Use the roughener to comb out the ends before attaching the bristle. The rest of the steps are the same as making the other thread, apply pitch, use a cloth to seal it, attach the bristles, then give a generous coating of beeswax or paraffin.
You want the top part of the welt to be as neat as possible, but if you are off slightly don’t worry too much. After you compact the outsole it closes up the awl holes and makes it look neater. Also, fudging helps hide imperfections in the stitching a bit.
When you’re ready to channel the outsole, trim the edges slightly first, this will help you set the blade.
This is about the depth you should be cutting, and how you should hold the knife. Use your fingers to guide the blade on your right hand, and push it with your left hand. Make the cut at a slight angle, but not too deep. If you start cutting up, through the edge, just back it up a bit and restart. If you don’t cut the channel wide enough in the first go, you can always come back and widen it on the second pass.
Make the cut on the inside of the waist a bit wider than the rest.
Make a few holes with the awl to see about where its coming out.
Use the channel groover where the awl holes come out. Its helpful to mark it out first with a pen, then make a slice with a knife before using the channel groover, otherwise it goes all over the place like in this picture.
Its a good idea to put some tape along the bottom of the shoe before you use the fudging wheel, otherwise you get these marks… Make sure to dust the tape first, or use a tape that doesn’t have a very strong adhesive, otherwise it will take the surface off the leather. When using the awl, you should almost come in vertically as pictured. Make sure to wax the tip of the awl, when you encounter resistance, take it out and rewax. I usually do it in two goes. You start by bringing it in vertically like this, then do a scooping motion and try to come out in the channel. If you notice that your awl head is coming out a bit too far out, just back out and adjust. Its okay if your holes are big, you’re going to compact everything with a hammer later.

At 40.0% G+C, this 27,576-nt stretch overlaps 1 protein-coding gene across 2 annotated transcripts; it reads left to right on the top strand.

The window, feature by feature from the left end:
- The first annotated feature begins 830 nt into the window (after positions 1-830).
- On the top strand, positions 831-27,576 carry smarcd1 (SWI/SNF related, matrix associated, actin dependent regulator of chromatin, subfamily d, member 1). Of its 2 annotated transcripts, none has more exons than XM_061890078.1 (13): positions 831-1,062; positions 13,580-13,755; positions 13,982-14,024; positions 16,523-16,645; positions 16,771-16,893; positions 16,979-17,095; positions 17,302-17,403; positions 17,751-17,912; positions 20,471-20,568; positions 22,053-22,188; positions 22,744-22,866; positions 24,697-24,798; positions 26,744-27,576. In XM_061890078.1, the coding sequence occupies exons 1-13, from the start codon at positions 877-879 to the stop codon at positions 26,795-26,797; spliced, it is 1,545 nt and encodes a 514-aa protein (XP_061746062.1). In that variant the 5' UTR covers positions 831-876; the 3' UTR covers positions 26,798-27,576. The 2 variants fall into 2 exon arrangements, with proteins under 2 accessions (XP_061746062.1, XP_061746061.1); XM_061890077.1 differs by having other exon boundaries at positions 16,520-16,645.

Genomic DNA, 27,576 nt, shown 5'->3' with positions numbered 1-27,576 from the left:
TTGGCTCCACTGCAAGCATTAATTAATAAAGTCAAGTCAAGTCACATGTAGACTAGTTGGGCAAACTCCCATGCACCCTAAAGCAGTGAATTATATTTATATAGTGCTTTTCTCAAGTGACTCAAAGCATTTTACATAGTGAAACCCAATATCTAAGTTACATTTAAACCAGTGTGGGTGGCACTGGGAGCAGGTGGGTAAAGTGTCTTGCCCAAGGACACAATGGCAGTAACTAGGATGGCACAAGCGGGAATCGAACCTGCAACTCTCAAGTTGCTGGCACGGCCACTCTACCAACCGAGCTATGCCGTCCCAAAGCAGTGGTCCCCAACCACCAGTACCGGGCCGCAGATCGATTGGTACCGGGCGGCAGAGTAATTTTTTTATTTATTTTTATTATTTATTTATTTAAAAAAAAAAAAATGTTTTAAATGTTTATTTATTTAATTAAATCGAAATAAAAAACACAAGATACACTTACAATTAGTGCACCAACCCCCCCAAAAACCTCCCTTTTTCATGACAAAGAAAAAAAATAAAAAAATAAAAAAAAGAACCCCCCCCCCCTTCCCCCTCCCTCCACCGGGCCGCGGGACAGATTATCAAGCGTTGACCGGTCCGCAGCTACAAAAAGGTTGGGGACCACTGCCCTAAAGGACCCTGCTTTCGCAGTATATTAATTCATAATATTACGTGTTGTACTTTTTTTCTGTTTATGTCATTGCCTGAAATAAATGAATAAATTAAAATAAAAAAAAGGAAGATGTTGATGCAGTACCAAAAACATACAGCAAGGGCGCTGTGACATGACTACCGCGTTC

Stitching is similar to welt stitching, except you do the twist on the top side of the welt. Always start with the toe of the shoe pointing towards you, make a hole with the awl, put in the left hand side thread and take it under the thread on the right as shown, then thread the right hand side thread and tighten.
Detail shot of the thread going behind the other on the top. Make sure you do this twist on each stitch. Use your hand protector and awl to tighten the stitches.
Don’t forget to periodically moisten the outsole.
Take your last stitch in and leave it untied. This way you’re not leaving a bulge with the knot, and it will all be glued and under a heel anyway. Once done, fold the leather over the channel with the back of your hammer.
When you soak your insole and pierce it with the awl, it spreads the fibers of the leather out. To compact the insole and shape it, just start hammering away at the edges. Before you do this step, you should dye the top side of the welt since the dye can penetrate more before the leather is compacted and the awl holes are closed up, I’ll cover that more in depth in the finishing section.
Besides compacting the outsole, you’re shaping it with the hammer. Here you can see how the left side is raised higher than the right side. Hammering more on the right fixes this. You can see its also dyed here, and some of it got on the upper. Again, this highlights the importance of taping your uppers before doing any of these steps.
After you finish hammering and shaping the edges, do the same with the inner portion of the outsole. Afterwards, use the haft of the hammer to smooth out all of the marks from hammering the sole. Once you’re satisfied with how smooth it is, use your bone folder to open up the channel again.
Finally, use a rasp to roughen up both sides of the channel and apply your contact cement. After waiting about 15–20 minutes to let it dry thoroughly, close the channel and use the bone folder to make sure everything is flush.